SEER does not use TNM to classify cancers. Instead, it uses three stageslocalized, regional, and distantwith "distant" generally meaning the same thing as stage 4. It refers to cancer that has spread beyond the original site or nearby tissue or lymph nodes. For most types of cancer, SEER uses five-year survival rates.

Cancer's spread will often begin in the same region where the original cells were found. For example, breast cancer may spread to lymph nodes under the arm. Common sites of cancer metastasis include:

Lung cancer:This is located in adrenal glands, bones, brain, liver, and the other lung.

Breast cancer: It is found in bones, the brain, the liver, and the lungs.

Prostate cancer:It is located in the adrenal glands, bone, liver, and lungs.

Colorectal cancer is found in the liver,lungs, and peritoneum (lining of the abdomen).

Melanoma: It is locatedin bones, the brain, liver, lungs, skin, and muscles.

Treatment for stage 4 cancer

Is Stage 4 Cancer Curable

Treatment for stage IV cancer depends on the tumour's location and the organs involved. It becomes difficult to treat if the cancer cells spread from the site where it was first diagnosed. Patients diagnosed with stage 4 or metastatic cancer may not survive without treatment.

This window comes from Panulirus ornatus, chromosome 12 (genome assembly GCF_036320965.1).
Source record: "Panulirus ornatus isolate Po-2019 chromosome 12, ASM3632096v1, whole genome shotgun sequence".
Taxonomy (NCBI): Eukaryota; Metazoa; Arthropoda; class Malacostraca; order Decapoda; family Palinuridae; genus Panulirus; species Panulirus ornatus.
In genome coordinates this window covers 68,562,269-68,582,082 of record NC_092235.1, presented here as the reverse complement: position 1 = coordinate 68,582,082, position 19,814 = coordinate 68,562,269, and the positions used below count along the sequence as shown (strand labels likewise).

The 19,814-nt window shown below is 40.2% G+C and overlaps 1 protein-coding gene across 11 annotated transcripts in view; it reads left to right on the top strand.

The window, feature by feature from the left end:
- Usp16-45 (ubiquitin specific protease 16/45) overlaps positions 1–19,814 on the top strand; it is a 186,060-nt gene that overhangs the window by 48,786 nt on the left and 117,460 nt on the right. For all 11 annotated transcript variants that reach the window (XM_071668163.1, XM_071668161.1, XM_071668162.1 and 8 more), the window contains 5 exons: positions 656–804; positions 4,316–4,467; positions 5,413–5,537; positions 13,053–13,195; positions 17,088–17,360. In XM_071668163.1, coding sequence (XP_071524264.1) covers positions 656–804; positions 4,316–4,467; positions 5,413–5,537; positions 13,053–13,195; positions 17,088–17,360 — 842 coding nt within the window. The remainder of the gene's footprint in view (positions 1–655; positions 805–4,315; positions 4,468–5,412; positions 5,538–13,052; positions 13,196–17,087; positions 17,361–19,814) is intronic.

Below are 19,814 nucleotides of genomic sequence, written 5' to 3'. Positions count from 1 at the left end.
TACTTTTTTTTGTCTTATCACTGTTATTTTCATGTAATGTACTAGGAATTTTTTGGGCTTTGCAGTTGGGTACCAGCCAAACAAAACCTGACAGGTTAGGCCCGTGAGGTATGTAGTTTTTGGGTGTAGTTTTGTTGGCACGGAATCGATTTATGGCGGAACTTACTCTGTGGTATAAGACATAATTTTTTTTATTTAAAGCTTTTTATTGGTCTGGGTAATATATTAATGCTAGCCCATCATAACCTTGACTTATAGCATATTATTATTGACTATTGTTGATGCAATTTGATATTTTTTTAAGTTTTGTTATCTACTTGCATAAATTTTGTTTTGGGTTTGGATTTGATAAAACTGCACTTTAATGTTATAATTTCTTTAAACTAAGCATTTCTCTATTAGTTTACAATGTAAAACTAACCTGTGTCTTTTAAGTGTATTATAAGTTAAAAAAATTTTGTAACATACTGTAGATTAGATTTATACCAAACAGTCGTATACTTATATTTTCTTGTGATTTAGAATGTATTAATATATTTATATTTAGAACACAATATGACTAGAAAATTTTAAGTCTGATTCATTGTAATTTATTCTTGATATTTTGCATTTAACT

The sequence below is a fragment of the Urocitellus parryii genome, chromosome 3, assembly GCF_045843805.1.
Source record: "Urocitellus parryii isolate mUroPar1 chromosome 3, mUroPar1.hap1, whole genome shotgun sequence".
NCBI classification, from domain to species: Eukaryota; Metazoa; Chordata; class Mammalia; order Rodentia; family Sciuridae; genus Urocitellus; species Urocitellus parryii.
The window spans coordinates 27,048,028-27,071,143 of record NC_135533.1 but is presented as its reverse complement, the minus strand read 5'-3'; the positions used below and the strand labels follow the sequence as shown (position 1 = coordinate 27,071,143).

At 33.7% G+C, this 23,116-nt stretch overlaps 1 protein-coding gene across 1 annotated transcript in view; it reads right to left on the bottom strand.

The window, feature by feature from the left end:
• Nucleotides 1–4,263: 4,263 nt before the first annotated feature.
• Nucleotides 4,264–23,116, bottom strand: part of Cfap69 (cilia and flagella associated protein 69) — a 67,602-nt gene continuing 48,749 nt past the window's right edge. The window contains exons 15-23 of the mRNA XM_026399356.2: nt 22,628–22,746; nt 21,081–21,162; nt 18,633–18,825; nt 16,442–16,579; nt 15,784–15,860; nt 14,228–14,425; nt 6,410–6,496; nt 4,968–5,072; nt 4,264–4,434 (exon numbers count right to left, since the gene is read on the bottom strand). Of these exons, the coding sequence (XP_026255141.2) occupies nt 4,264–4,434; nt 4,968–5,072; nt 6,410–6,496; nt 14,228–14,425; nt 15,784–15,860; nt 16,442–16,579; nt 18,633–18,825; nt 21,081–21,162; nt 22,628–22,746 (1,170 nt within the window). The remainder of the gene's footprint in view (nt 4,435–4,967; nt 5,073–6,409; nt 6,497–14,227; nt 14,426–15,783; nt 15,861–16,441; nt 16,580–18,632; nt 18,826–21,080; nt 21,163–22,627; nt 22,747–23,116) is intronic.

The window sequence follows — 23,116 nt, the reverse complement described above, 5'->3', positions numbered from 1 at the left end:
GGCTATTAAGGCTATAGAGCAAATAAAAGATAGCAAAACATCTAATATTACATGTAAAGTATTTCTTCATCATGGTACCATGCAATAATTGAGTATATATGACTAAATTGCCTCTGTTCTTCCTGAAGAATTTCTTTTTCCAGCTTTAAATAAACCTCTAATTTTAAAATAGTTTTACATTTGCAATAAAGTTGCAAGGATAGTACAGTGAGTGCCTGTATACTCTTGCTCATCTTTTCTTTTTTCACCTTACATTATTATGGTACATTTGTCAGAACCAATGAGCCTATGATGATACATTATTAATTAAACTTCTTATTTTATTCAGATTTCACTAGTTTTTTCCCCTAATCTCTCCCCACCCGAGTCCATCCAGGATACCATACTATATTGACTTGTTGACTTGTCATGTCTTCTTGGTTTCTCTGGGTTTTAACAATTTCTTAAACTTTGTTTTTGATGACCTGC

Options to treat stage 4 cancer may involve chemotherapy, radiation therapy, hormone therapy, surgery, immunotherapy, targeted therapy or combining these modalities. The purpose of treatment is to prolong survival and improve quality of life. An oncologist will treat cancer depending on its type, where it has spread, and other factors.

Also Read: Is Ovarian Cancer Curable?

Chemotherapy

Chemotherapy is given to a cancer patient to kill a small number of cancer cells. It is usually less effective in eradicating a larger number of tumour cells present in widespread metastases. If cancer has spread to only a few small areas, surgeons may be able to remove it to prolong the patients survival. In most cases, treatment of stage IV cancer is aimed at prolonging patients survival and improving their quality of life.

Radiation Therapy

Radiation therapy is given at high doses to kill cancer cells or slow their growth by damaging the DNA of the cells. When the DNA of a cancer cell is damaged beyond repair, it stops dividing and dies. Dead, damaged cells are broken down and rejected by the body.

Radiation therapy does not kill cancer cells directly. After the DNA is damaged, treatment takes days or weeks, leading to cancer cells' death. Cancer cells continue to die for weeks or months after radiation therapy is over. Radiation therapy is used to treat cancer and ease cancer symptoms. When used to treat cancer, radiation therapy can cure, prevent it from returning, or stop or slow its growth.